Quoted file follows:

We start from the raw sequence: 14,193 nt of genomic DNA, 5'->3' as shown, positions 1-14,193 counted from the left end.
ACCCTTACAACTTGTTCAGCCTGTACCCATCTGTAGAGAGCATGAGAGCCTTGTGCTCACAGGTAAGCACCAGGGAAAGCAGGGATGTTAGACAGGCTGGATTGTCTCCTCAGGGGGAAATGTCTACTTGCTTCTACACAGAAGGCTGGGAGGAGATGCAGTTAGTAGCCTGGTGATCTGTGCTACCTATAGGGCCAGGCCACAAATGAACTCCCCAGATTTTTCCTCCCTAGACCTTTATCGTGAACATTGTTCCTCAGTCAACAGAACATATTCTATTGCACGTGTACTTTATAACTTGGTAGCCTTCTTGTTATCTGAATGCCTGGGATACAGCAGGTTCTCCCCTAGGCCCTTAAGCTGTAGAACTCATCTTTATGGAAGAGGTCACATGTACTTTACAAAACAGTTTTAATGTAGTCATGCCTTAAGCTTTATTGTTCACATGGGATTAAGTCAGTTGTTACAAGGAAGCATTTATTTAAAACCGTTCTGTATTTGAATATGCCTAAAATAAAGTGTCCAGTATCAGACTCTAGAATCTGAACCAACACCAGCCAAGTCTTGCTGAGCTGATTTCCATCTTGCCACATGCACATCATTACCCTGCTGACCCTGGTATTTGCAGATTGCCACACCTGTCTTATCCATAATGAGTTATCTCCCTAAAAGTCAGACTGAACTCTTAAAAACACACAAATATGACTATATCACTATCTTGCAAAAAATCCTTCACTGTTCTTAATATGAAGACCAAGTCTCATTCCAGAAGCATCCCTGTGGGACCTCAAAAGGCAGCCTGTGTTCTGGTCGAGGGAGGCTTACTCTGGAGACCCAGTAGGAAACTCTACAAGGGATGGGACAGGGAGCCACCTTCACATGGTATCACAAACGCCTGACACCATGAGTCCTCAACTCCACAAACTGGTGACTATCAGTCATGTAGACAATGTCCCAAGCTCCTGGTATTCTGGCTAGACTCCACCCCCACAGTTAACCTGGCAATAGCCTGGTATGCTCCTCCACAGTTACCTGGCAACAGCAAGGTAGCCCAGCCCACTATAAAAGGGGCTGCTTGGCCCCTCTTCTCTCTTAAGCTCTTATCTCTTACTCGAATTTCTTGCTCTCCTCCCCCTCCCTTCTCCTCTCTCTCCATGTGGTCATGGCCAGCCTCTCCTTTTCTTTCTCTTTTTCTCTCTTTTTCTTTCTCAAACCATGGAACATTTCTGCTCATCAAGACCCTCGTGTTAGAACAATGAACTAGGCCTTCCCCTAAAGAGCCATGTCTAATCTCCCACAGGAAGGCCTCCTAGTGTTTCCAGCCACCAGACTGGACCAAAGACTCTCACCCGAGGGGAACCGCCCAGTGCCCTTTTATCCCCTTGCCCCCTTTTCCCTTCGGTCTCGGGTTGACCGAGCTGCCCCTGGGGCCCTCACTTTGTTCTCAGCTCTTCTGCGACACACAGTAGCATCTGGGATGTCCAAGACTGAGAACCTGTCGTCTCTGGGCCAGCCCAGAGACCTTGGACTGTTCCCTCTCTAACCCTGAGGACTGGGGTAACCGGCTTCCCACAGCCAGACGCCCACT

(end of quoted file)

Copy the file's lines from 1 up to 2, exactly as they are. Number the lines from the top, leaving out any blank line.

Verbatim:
We start from the raw sequence: 14,193 nt of genomic DNA, 5'->3' as shown, positions 1-14,193 counted from the left end.
ACCCTTACAACTTGTTCAGCCTGTACCCATCTGTAGAGAGCATGAGAGCCTTGTGCTCACAGGTAAGCACCAGGGAAAGCAGGGATGTTAGACAGGCTGGATTGTCTCCTCAGGGGGAAATGTCTACTTGCTTCTACACAGAAGGCTGGGAGGAGATGCAGTTAGTAGCCTGGTGATCTGTGCTACCTATAGGGCCAGGCCACAAATGAACTCCCCAGATTTTTCCTCCCTAGACCTTTATCGTGAACATTGTTCCTCAGTCAACAGAACATATTCTATTGCACGTGTACTTTATAACTTGGTAGCCTTCTTGTTATCTGAATGCCTGGGATACAGCAGGTTCTCCCCTAGGCCCTTAAGCTGTAGAACTCATCTTTATGGAAGAGGTCACATGTACTTTACAAAACAGTTTTAATGTAGTCATGCCTTAAGCTTTATTGTTCACATGGGATTAAGTCAGTTGTTACAAGGAAGCATTTATTTAAAACCGTTCTGTATTTGAATATGCCTAAAATAAAGTGTCCAGTATCAGACTCTAGAATCTGAACCAACACCAGCCAAGTCTTGCTGAGCTGATTTCCATCTTGCCACATGCACATCATTACCCTGCTGACCCTGGTATTTGCAGATTGCCACACCTGTCTTATCCATAATGAGTTATCTCCCTAAAAGTCAGACTGAACTCTTAAAAACACACAAATATGACTATATCACTATCTTGCAAAAAATCCTTCACTGTTCTTAATATGAAGACCAAGTCTCATTCCAGAAGCATCCCTGTGGGACCTCAAAAGGCAGCCTGTGTTCTGGTCGAGGGAGGCTTACTCTGGAGACCCAGTAGGAAACTCTACAAGGGATGGGACAGGGAGCCACCTTCACATGGTATCACAAACGCCTGACACCATGAGTCCTCAACTCCACAAACTGGTGACTATCAGTCATGTAGACAATGTCCCAAGCTCCTGGTATTCTGGCTAGACTCCACCCCCACAGTTAACCTGGCAATAGCCTGGTATGCTCCTCCACAGTTACCTGGCAACAGCAAGGTAGCCCAGCCCACTATAAAAGGGGCTGCTTGGCCCCTCTTCTCTCTTAAGCTCTTATCTCTTACTCGAATTTCTTGCTCTCCTCCCCCTCCCTTCTCCTCTCTCTCCATGTGGTCATGGCCAGCCTCTCCTTTTCTTTCTCTTTTTCTCTCTTTTTCTTTCTCAAACCATGGAACATTTCTGCTCATCAAGACCCTCGTGTTAGAACAATGAACTAGGCCTTCCCCTAAAGAGCCATGTCTAATCTCCCACAGGAAGGCCTCCTAGTGTTTCCAGCCACCAGACTGGACCAAAGACTCTCACCCGAGGGGAACCGCCCAGTGCCCTTTTATCCCCTTGCCCCCTTTTCCCTTCGGTCTCGGGTTGACCGAGCTGCCCCTGGGGCCCTCACTTTGTTCTCAGCTCTTCTGCGACACACAGTAGCATCTGGGATGTCCAAGACTGAGAACCTGTCGTCTCTGGGCCAGCCCAGAGACCTTGGACTGTTCCCTCTCTAACCCTGAGGACTGGGGTAACCGGCTTCCCACAGCCAGACGCCCACT